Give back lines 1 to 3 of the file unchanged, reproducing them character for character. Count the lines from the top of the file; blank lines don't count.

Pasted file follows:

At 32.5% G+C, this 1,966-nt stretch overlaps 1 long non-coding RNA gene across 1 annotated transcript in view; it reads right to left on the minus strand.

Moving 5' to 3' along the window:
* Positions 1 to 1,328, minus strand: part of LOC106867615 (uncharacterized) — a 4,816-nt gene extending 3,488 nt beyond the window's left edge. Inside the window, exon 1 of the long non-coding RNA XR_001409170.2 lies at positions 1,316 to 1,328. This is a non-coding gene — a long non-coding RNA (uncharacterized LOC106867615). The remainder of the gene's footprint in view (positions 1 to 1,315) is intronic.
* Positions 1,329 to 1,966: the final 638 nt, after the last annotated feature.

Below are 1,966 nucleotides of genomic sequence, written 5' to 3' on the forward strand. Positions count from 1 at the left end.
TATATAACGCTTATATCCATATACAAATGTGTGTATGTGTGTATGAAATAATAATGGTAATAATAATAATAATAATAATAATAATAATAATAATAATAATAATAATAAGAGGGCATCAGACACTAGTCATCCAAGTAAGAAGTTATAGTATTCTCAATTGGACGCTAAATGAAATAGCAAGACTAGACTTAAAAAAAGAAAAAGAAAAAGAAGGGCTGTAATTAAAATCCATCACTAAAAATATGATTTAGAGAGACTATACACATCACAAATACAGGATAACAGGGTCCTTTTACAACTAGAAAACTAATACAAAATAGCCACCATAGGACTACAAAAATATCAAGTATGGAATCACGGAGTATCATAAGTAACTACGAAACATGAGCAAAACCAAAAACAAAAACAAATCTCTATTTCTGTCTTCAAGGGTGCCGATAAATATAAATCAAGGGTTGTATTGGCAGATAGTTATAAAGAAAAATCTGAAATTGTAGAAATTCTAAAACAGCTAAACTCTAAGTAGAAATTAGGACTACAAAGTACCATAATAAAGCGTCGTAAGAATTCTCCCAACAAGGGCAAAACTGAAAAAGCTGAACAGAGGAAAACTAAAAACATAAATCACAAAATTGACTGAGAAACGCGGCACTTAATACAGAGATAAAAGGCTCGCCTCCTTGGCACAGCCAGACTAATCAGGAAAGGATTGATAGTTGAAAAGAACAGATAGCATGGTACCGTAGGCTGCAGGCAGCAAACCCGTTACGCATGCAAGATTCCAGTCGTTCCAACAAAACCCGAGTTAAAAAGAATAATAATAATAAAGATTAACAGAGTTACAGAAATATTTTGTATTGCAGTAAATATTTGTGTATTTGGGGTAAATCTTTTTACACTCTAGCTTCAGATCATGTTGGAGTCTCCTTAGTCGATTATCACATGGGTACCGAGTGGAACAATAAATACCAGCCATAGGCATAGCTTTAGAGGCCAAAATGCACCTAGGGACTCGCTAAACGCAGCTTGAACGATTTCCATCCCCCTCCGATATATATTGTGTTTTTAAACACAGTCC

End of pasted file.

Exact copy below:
At 32.5% G+C, this 1,966-nt stretch overlaps 1 long non-coding RNA gene across 1 annotated transcript in view; it reads right to left on the minus strand.

Moving 5' to 3' along the window:
* Positions 1 to 1,328, minus strand: part of LOC106867615 (uncharacterized) — a 4,816-nt gene extending 3,488 nt beyond the window's left edge. Inside the window, exon 1 of the long non-coding RNA XR_001409170.2 lies at positions 1,316 to 1,328. This is a non-coding gene — a long non-coding RNA (uncharacterized LOC106867615). The remainder of the gene's footprint in view (positions 1 to 1,315) is intronic.